The Doorknob Passage – A Conversation with Bennett Sims
I’ve never read a zombie novel, and after reading A Questionable Shape, the debut novel from Bennett Sims, which has been described as a zombie novel, I still haven’t. We see glimpses of rabid zombies on grainy mall security cameras, ghost-like versions in a field, and zombies crowding a police car, but the book is more about retracing our memories, how to deal with loss, and ultimately, how to live in a world falling apart around us. It’s a philosophical mind-fuck of a novel filled with illuminating sentences and dark footnotes.
Bennett and I traded emails to discuss his time as a student of David Foster Wallace, paranoia, insecurities, influences, and push-ups.
Shane: So, how are you feeling?
Bennett: It’s the end of the semester, so I’m feeling somewhat hollowed out. This year I was teaching an undergrad fiction workshop here at the University of Iowa, and I wrapped up all my grading yesterday. Nabokov has that line about finishing a work, how he feels like ‘a house just emptied of its grand piano.’ It’s a little like that—except that instead of producing beautiful music, the part of me that’s missing is used to shooting off workshop letters and miscellaneous correspondence. So I guess I’m feeling like a house just emptied of its fax machine, which is a different kind of quietness. How are you feeling?
Shane: I’m depressed because I’ve been doing nothing but eating cookies and drinking coffee and now I’m crashing from it. I’ve never heard of that Nabokov line before but I like it. Pale Fire is a beast and my favorite of his. Did Nabokov influence A Questionable Shape? I see some of his wordplay and magic in your sentences.
Bennett: Sorry to hear about the cookie-and-coffee comedown. I usually have to take a nap when that happens.
Thanks for the kind words about the book. I’m flattered by the Nabokov comparison. He’s definitely a background influence—one of the stylists I’ve admired longest, whose sense of wordplay and whose sheer felicity of description I’ve tried to absorb. But I was not thinking about any particular work of his when drafting A Questionable Shape. The footnotes, for instance, were self-consciously modeled on Nicholson Baker’s The Mezzanine, rather than Pale Fire.
Shane: Ah, The Mezzanine. I can see that. Certain books I distinctively remember physically where I was, the weather, the feel of the book, etc, and that’s one of them. I think there’s a description of a cloud/reflection in a glass doorknob in that book (I could be wrong) that is pretty amazing. I assumed the footnotes were an influence from David Foster Wallace, who was a teacher of yours. And I understand you’re probably sick of interviews pressing the connection (I understand it’s weird and difficult to talk about) but I have to ask: is there one thing specifically you learned from Wallace you’d like to share?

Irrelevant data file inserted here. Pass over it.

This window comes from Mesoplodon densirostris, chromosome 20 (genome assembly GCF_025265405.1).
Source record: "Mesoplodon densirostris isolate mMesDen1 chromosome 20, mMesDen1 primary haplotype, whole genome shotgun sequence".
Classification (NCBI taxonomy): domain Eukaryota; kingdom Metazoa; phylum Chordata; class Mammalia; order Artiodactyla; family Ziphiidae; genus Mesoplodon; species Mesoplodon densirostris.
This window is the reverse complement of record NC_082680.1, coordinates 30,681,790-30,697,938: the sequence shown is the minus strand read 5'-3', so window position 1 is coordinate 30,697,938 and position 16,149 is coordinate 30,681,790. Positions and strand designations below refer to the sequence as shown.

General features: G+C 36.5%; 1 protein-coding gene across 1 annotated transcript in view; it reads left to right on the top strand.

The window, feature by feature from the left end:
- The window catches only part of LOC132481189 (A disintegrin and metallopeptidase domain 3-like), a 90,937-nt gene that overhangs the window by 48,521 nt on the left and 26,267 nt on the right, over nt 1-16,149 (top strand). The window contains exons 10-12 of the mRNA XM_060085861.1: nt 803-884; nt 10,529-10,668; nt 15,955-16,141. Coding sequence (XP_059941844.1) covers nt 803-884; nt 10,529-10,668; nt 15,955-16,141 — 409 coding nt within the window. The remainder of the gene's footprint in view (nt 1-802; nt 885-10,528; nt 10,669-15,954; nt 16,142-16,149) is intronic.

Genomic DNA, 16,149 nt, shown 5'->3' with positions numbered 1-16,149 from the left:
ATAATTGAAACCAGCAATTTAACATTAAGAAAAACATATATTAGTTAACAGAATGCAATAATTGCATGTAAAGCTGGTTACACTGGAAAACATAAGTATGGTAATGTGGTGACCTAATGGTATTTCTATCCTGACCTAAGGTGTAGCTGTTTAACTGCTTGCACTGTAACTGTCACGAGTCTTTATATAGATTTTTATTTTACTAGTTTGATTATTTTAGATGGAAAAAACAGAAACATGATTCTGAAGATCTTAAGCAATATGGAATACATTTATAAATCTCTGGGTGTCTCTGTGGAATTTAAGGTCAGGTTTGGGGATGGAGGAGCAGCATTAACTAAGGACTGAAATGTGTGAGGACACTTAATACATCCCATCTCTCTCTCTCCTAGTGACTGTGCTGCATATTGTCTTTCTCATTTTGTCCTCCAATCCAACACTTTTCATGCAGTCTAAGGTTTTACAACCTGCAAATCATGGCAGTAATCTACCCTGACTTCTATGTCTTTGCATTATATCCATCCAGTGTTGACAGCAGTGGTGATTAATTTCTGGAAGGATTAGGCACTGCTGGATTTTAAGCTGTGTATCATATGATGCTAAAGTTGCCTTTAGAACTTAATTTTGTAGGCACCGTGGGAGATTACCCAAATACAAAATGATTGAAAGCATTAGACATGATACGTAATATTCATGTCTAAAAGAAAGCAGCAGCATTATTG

Bennett: Yes, I have that doorknob passage in The Mezzanine underlined from my very first read-through. It’s in a footnote about the narrator’s childhood home:
‘The upstairs doorknobs in the house I grew up in were made of faceted glass. As you extended your fingers to open a door, a cloud of flesh-color would diffuse into the glass from the opposite direction. The knobs were loosely seated in the latch mechanism, and heavy, and the combination of solidity and laxness made for a multiply staged experience as you turned the knob: a smoothness that held intermediary tumbleral fallings-into-position.’
What was your first reading experience of The Mezzanine like? I must have been twenty, twenty-one, and I was struck by what seemed like the physical impossibility of certain passages: I couldn’t understand how a human being with an unmutated brain could write sentences so microscopically precise and virtuosic. The other life-changing moment in the book for me was when the narrator describes his mental exercise for overcoming paruresis in public bathrooms (namely, to fantasize about peeing all over the next guy’s face). I’ve become something of an evangelist for this technique among my friends—it really does work every time.
As for studying with Dave: well, we all tended to internalize the fine-grained ineffable things, like his ‘Grammar Nazi’ love of language (which included an affinity for usage guides, OEDs, and the unique pleasures of sesquipedality), as well as his deep empathy for the reader (what he called an ‘almost-prayerful concentration,’ a sensitivity to the consciousness at the other end of the page). For me, the major life lesson I learned from him had to do with intellectual generosity. He was incredibly giving of himself, as a teacher. He’d read our manuscripts at least four times and think hard about how to improve them in his workshop letters, which amounted to James Wood-caliber mini-reviews. Obviously this was time that he could have spent on his own fiction, but he never seemed to begrudge us in a cost-benefit way. It was as if he understood that all thoughtfulness would enrich him in the long run: that the more of himself he gave away, the more of himself there would be to give. That was why—it seemed to me—he was willing to expend his intelligence and attention so lavishly, whether it was on amateur manuscripts or the mathematics of infinity, Wittgenstein’s Tractatus or Te